“You can never have too much garb.”
“Especially at Pennsic.”
In an effort to help all get garb together, I offer the following suggestions.
Garb you do not need to sew: mundane articles from a thrift store that will pass as a reasonable effort at pre-1600s clothing. See “The Thrifty Anachronist” handout (you can get one from Mathilda).
Easiest reasonably period garb to make and wear: tunic. You do not need a pattern, just someone experienced to show you how. Tunics were worn throughout Europe by both men and women from Roman times through the 1500s.
Men: thigh-length; wear pants underneath. Add a belt.
Women: floor-length or at least angle-length. Sleeves should be full-length; if you’re going to want them out of the way a lot, make them so they’ll roll up. Add a belt if you wish.
Amount of material needed: 2+ yards for a man, 3+ yards for a woman. Minimum of 44” wide; 60” is better. A fabric as wide as the distance between your wrists when you hold your arms out away from your body is optimum.
Fabric: as much natural fiber content as you can afford or find. Natural fibers for tunics include wool, linen, and cotton. There are many fabrics that are a blend of two or more fibers. Get at least 50% natural fiber, for instance a 50/50 cotton/polyester blend. 60/40 or higher is even better. Why? Because these fabrics will breathe. You will be much more comfortable, and everyone around you will also because you won’t stink so much. Plus, they’re period. Stay away from 100% synthetics—they don’t breathe. No denim, please.
Go for solid colors. Unless you know what you’re doing, stay away from fabric with patterns. See “The Thrifty Anachronist” handout for weight and weave of material to look for, colors, etc.
How much garb is enough? For Pennsic, you will need garb for both hot weather and cold, rainy weather. If you’re fighting or doing other strenuous exercise, you will need several changes of clothing each day. Even people who loll around in camp all day will want some extra changes so they can get out of their hot, sticky clothing once it starts to cool down.
Patterns available in your local fabric store. Simplicity, Butterick, and McCall’s have all put out patterns in recent years that claim to be medieval or Renaissance. Simplicity’s seem to be the best. There’s nothing wrong with making your first garb from a Simplicity pattern. However, stay away from patterns marked “costume”. These are patterns for Halloween costumes and suchlike and are not designed for comfortable wear. Look for patterns marked with a definite time period. “Medieval” is OK; “Renaissance” is good, something more specific like “1400s Irish” is even better. A few mainstream companies have put out a line of patterns which claim to be historically correct. They’re not, but they are more authentic than their other patterns. They’re also more complex. There are detailed reviews of many of the available patterns at www.reddawn.net/costume/costpat.htm and www.virtue.to/articles/modern_patterns.html.
Patterns for Authentic Clothing: For those who want more authentic garb than can be made from a pattern from your standard fabric store, there are some really good patterns available. They require advanced sewing skills, so they’re not the place to start if you’re just learning to sew.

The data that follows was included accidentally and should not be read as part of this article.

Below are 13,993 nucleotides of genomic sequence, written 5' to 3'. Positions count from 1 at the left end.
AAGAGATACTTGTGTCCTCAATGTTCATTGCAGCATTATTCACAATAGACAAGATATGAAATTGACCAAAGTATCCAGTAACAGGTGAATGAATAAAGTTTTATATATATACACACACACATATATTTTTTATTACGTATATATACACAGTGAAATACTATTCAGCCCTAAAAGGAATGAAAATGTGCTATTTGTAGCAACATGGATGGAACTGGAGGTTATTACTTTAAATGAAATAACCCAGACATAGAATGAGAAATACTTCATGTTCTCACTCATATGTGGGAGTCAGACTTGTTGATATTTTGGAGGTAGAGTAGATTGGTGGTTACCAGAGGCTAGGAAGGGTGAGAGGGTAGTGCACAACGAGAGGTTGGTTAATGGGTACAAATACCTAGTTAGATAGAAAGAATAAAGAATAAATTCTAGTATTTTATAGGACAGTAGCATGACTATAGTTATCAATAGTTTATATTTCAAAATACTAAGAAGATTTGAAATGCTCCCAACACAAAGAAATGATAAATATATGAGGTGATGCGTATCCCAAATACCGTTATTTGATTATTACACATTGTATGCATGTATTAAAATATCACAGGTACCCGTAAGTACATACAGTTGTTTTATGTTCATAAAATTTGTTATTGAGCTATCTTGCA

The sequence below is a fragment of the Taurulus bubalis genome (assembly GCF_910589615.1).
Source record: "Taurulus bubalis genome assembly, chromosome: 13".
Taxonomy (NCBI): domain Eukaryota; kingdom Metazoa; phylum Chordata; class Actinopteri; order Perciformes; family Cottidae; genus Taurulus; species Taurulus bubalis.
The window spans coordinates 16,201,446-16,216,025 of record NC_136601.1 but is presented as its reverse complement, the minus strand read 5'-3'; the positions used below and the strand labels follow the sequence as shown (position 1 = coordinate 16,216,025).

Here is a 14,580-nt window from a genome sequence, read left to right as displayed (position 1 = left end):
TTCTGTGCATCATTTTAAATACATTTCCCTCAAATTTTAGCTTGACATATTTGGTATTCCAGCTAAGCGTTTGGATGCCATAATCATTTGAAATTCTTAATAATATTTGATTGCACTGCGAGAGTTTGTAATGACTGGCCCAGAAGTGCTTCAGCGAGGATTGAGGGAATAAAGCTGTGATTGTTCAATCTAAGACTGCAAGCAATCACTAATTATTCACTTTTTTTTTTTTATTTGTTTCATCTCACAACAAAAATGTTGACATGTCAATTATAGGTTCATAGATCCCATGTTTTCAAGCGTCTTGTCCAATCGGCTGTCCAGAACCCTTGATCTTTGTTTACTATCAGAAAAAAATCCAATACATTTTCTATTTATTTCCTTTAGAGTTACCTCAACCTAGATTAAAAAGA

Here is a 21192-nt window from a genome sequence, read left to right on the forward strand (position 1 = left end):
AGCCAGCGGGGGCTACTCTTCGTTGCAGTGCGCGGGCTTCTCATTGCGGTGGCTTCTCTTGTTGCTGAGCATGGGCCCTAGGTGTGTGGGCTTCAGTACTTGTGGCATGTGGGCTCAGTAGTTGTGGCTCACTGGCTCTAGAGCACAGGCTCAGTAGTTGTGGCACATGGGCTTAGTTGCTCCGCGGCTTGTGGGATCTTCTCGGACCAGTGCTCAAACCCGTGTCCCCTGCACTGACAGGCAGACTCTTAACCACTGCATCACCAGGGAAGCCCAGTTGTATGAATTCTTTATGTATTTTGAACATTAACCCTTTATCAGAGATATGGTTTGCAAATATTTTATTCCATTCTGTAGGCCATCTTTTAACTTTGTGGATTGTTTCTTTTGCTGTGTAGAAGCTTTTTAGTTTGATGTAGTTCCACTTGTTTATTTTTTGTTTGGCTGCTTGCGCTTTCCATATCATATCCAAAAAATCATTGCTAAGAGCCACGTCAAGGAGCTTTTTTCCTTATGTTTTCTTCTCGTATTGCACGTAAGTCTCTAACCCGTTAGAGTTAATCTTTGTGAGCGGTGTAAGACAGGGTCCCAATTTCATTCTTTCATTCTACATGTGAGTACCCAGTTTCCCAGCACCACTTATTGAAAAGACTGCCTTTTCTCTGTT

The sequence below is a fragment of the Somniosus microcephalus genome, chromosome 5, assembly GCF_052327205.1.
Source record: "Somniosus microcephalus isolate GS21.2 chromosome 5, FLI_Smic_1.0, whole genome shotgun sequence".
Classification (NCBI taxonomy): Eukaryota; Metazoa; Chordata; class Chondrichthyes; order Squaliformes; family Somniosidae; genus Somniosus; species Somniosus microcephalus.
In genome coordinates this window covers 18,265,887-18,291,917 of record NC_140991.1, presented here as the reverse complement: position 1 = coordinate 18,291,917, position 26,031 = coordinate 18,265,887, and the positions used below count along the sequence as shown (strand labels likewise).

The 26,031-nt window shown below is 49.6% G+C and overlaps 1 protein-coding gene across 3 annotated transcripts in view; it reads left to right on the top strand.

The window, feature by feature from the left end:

Period Patterns (that’s the company name). Their line includes patterns for medieval military garments such as a surcoat, arming cap, etc. Most patterns are specific as to time and place.
La Fleur de Lyse Patterns – I recently ran across their medieval line of patterns on the internet. They look as if they ought to be good. One package has patterns for children.
Rockinghorse-farm – another internet find whose patterns look good.
Folkwear – these are designed for making traditional clothing for various ethnic groups. They’re not period, but some of them are close to period garments in places where traditions haven’t changed all that much since the middle ages. You need to know what you’re looking for to select a Folkwear pattern that will work for the SCA.
Also for advanced sewers, there are entire books that show you how to create period clothing:
The Medieval Tailor's Assistant by Sarah Thursfield – covers many basic garments from 1200-1500s Europe (highly recommended—Thomas has a copy).
Medieval Costume and How to Recreate It by Dorothy Hartley. A British theater costumer’s take, but the attention to authenticity is awesome. Thomas has a copy.
Elizabethan Costuming For the Years 1550-1580 by Janet Winter & Carolyn Savoy. This is geared toward the RenFair crowd rather than completely authentic, but an excellent resource. Thomas has a copy.
I’m sure there are more books out there that we don’t know about.
Patterns for authentic garb are more expensive than Simplicity, but you get more for your money. Typically, one pattern will show you how to make the garment for a range of sizes, and often several different patterns are included in one package, not just minor variations. These can be found on the web and also for sale at larger events (like Pennsic).
There are also all sorts of patterns and suggestions out on the web at various SCA sites.
About the author:
Lady Mathilda Harper is a Tudor housewife who has learned to pinch pennies.
Mathilda Navias lives in the 21st century, where she shops frequently at thrift stores. She can be reached at email@example.com.